Monday, July 28, 2014

An Nation of Liars

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Everybody tells a little white lie now and then, but some do it without regard for anyone but themselves.

Some do it to keep that deep, dark secret from being exposed, or just to escape a sticky predicament. “People have always been willing to lie as well as die for what they believe is a good cause” (Dunn). A 1998 study concluded that “one out of four people told untruths in a startling one out of four conversations” (Knadler 170). With statistics like that, it is possible to deduce that we are being lied to, 25% of the time, and the only defense mechanism that we posses is to be aware of getting snowballed.

Liars have to rely on you, otherwise they have no one to listen to their stories. Once liars repeat their story enough times, eventually they will believe that it happened to them. Then when they tell someone else, they will receive the emotional response that they were searching for—through manipulation. ( Along with this, they activate a new self esteem and power (Monson). Most liars have a difficult time getting help, because they have to face their tale to bring themselves to reality. “For these people, reality is reflexively rearranged into dirty packages of deceit” (Monson). Psychiatrists now believe that liars suffer from a personality disorder that guides them to constantly speak lies, too, follow through with them(Monson).

Compulsive liars want to make their lives over like a storybook, and are successful in this feat by conjuring up a tall tale that an individual will believe. For instance, Monson affirms this by giving an example about Laura Belcher, who fell in love with a compulsive liar. She was unaware that she was a victim falling into his reality, and the truth came when her mother read that they arrested her daughter’s boyfriend for simulating an officer of the law. Some further digging into his history revealed a completely different image of him that Laura had never seen. Many liars think that “if they do not measure up to someone’s perceived standard, they use their imagination to elevate their stature” (Monson).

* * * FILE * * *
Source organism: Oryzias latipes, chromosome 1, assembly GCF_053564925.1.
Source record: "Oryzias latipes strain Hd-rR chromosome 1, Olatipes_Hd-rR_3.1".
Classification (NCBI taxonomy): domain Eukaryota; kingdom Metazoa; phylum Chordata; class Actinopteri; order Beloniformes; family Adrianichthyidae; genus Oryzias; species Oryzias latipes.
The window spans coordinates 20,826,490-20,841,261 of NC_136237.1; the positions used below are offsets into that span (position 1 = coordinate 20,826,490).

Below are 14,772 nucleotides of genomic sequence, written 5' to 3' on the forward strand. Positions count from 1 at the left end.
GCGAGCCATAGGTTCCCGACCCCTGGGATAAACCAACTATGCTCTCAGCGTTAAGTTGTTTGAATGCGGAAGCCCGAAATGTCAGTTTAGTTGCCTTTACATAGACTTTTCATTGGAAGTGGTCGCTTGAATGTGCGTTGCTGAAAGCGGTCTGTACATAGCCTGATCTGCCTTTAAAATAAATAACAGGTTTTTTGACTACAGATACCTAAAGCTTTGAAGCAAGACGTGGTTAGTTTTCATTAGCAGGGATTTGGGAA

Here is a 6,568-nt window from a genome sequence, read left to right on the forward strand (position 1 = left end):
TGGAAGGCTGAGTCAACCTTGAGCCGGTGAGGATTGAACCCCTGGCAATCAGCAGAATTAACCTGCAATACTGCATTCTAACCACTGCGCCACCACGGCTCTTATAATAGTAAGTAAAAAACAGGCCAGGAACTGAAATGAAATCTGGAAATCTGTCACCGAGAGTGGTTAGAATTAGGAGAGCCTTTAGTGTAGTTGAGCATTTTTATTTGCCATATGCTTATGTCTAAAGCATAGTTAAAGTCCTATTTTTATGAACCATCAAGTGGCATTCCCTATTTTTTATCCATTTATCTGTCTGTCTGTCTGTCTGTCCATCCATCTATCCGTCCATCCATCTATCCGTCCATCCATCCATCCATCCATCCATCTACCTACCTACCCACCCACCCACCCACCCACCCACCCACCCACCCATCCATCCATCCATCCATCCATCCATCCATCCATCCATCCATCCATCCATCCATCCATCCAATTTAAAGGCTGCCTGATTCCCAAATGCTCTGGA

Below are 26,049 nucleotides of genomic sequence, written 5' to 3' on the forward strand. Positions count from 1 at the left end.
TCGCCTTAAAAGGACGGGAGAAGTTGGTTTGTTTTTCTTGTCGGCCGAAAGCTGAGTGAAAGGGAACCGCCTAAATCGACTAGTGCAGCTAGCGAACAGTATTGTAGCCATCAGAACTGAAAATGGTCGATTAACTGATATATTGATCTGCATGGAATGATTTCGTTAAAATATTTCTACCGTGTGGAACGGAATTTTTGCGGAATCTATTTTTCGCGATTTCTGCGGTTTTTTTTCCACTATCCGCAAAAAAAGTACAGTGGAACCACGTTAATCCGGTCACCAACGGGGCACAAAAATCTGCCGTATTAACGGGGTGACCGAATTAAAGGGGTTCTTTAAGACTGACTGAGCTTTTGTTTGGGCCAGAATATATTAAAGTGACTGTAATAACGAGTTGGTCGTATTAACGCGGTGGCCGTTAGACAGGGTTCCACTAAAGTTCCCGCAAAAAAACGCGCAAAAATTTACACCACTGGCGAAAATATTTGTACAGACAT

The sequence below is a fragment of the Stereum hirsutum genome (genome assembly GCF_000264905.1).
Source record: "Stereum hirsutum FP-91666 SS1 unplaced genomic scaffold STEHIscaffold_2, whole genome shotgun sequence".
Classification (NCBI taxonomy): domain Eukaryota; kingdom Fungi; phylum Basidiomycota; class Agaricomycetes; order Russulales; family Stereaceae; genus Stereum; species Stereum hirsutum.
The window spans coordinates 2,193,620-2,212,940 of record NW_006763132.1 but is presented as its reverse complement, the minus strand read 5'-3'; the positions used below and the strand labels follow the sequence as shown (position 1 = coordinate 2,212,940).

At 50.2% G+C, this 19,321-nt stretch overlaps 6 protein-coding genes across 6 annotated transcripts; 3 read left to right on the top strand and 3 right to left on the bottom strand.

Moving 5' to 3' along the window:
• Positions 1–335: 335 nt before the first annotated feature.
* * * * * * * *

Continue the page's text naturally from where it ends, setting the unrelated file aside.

How can one spot a liar?

One strategy for being aware of liars involves verbal cues, which involve “tone and word choice in a conversation” (Knadler). Many times, perjurers are to busy selling you their tale they neglect thinking about important things that make the story more believable: “sentence structure, verb tense, and chronology” (Knadler). They also tend to abstract from the details. Knadler explains that “most people don’t think to include irrelevant trivia when selling an artificial explanation” (172). Another clue that can aid in helping you steer away from getting lied to is watching the liar’s body language, because they may be clicking a pen at a bionic rate, picking at imaginary sweater lint, or gradually backing toward an exit—broadcasting their deceitfulness (170). Their anxiety causes them to behave in this way, since their is the fear of being trapped in a lie and deceiving someone through their manipulation.

Career liars (professionals like salespeople, lawyers, Presidents) still lie to gain acceptance or approval, but they do it for power and to make money (170). They have smooth moves that are difficult to detect, and seem to have an answer for everything that tips of their confidence (170). For instance, salespeople, like to get comfortable, because they will speak to you on a first name basis like old friends. “How on earth could you doubt your best friend?” (Knadler 172). Another study suggests that it is much easier to victimize people when the liar dresses like the victim. They will also repeat your language, say they have the same interests and mimic your body gestures just to get close enough to pull a fast one on you.

People will continue to spin these phony fables as long as long as they have a listener, because research shows that “people want to believe what they are told, even if it is an outlandish lie” (Monson). Lies are painful and deceitful when done in the most serene convincing voice, and are just addicting as any legal or illegal substance.

Works Cited

  • Knadler Jessie. “How to Spot a Liar Anywhere.” Cosmopolitan Nov. 1998: 170+.
  • Monson, Gordon. "Liar!” Orlando Sentinel 21 January 1993: E1+. Mental Health. Ed. Eleanor Goldstein. Vol. 4. SIRS, 1994. Art. 82.

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